JamesAC said:Why do you (often) stop and wait for a car/van/truck/bus to pass before crossing the road, but (often) don't when a bike is hutling along. My 15 stone at 15 mph represents a huge amount of kinetic energy: if I ran into you, we'd both know about it!
bonj said:Why do you constantly feel the need to push buggies two abreast on a narrow shopping street so no-one can get past?
Why when on a path and a cyclist is coming towards you do you stand frozen in the middle of the path, dodging left and right unable to decide which way to move in order to make way and then become so flustered and indecisive that you just stand there while the cyclist has to almost stop to get round you?
Why do you constantly push pushchairs into people expecting them to get out of the way?
Why when on a pelican crossing and YOUR light is on green and a cyclist pulls up and hovers do you hesitate as if expecting the cyclist to go straight on through, but when the lights for the traffic have just gone amber and a cyclist is batting along at a good pace do you then decide to step out into the road?
In fact all the questions could be summed up by "Why don't you just get out the sodding way?!"
Fnaar said:Why do you (not you, Panter, of course) and your fat friend walk straight out of the shop without looking, veer in front of me without noticing, then proceed to walk at 0.2 mph, blocking the pavement completely on your way to the doughnut shop, as I'm trying to hurry to the bus station, eh? eh? and get a job, while you're at it! and those tracky bottoms just don't go with your general image of sloth and sugar-fuelled bleaurgh-ness.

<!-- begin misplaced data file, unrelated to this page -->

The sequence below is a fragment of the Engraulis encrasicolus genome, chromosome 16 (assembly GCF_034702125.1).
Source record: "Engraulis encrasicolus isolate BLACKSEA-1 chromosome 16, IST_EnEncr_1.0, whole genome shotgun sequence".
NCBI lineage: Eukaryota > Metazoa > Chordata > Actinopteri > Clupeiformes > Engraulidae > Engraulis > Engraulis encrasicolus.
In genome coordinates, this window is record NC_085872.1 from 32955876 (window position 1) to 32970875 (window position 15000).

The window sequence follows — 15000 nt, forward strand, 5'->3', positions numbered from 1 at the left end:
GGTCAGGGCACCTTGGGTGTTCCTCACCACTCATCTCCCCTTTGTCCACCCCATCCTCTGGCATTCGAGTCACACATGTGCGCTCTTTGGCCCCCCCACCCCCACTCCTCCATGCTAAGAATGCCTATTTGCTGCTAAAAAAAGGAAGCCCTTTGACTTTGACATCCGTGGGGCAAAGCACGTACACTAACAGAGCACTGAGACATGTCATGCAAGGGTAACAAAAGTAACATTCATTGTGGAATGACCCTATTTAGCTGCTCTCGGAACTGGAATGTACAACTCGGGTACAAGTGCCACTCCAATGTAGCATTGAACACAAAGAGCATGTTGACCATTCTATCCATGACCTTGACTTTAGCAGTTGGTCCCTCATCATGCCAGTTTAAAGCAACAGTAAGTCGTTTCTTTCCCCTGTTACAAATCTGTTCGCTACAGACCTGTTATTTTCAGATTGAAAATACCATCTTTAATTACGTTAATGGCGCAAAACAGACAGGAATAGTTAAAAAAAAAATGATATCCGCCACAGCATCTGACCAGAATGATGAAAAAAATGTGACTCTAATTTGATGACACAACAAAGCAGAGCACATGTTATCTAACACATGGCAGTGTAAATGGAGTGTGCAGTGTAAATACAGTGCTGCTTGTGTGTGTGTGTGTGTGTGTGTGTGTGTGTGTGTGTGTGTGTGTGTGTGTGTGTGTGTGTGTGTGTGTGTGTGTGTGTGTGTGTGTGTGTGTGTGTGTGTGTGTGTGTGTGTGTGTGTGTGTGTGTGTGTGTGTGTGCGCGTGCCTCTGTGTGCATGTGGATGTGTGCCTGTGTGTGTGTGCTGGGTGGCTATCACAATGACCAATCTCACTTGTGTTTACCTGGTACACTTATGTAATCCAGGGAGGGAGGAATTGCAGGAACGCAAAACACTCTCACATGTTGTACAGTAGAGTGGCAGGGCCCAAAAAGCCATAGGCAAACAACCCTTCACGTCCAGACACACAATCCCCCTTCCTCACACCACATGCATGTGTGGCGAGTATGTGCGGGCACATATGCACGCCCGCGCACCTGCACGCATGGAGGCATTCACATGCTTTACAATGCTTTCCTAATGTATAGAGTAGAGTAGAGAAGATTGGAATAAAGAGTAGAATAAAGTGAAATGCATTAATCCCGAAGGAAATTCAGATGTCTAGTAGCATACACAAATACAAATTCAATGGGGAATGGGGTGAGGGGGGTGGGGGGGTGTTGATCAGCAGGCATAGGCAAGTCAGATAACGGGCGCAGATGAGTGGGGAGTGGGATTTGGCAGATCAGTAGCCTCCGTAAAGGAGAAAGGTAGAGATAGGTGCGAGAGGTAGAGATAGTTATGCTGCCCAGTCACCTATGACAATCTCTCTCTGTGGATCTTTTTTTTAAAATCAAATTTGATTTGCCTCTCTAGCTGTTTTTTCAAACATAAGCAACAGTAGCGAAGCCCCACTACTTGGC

Hah, no need we get some of your cash out of your tax insteadand get a job while you're at it
ChrisKH said:Why in the City of London, do pedestrian's freely cross on a red man, some with their head down not even looking and then looked surprised and curse when I have to brake heavily and swerve round you? The light's green for me goddammit!
If you're walking in a group right down the middle of a road, and you hear a cycle bell, why would you assume that there is no reason it applies to you. When you finally look over your shoulder, why woluld you still not make some space to share the road with the cyclist?
A sense of deep fulfillment, it also alleviates some of the guilt felt by our "wobberbottoms" clogging the pathways.If you're walking four aside down a shared use path, when a cyclist rings his bell or asks politely to be past, what do you believe you have to gain from shouting abuse?
It breaks the monotony. One step forward, 2 steps back, a quick twirl...and...dash for itIf you have stepped out into the street, boldly dashing forwards while yabbering on your mobile phone, do you think perhaps that the cyclist ringing his bell and coming at you (while braking) would rather you didn't try to jump backwards, then move forwards, maybe you he might like you to go one way or the other, stay where you are or whatever just as long as you make up your ****ing mind?
Only in the abscence of a ridiculously long telephoto stills camera.When a tourist in a strange town, do you think its a good idea never looking where you're going and only seeing the sites through the view finder of a video camera?Today 10:47
You obviously haven't read "pedcraft."some with their head down not even looking and then looked surprised and curse when I have to brake
Whilst waiting to cross the road, ensure that any fast moving traffic has passed before blundering across. Do not worry if a cyclist is approaching, they're not proper traffic.
Simply adopt the head down position, hands thrust deeply into pockets, and march across. In the event of a likely collision with said cyclist, simply adopt the "One step forward, 2 steps back, a quick twirl then dash for it" routine we practiced on page 749.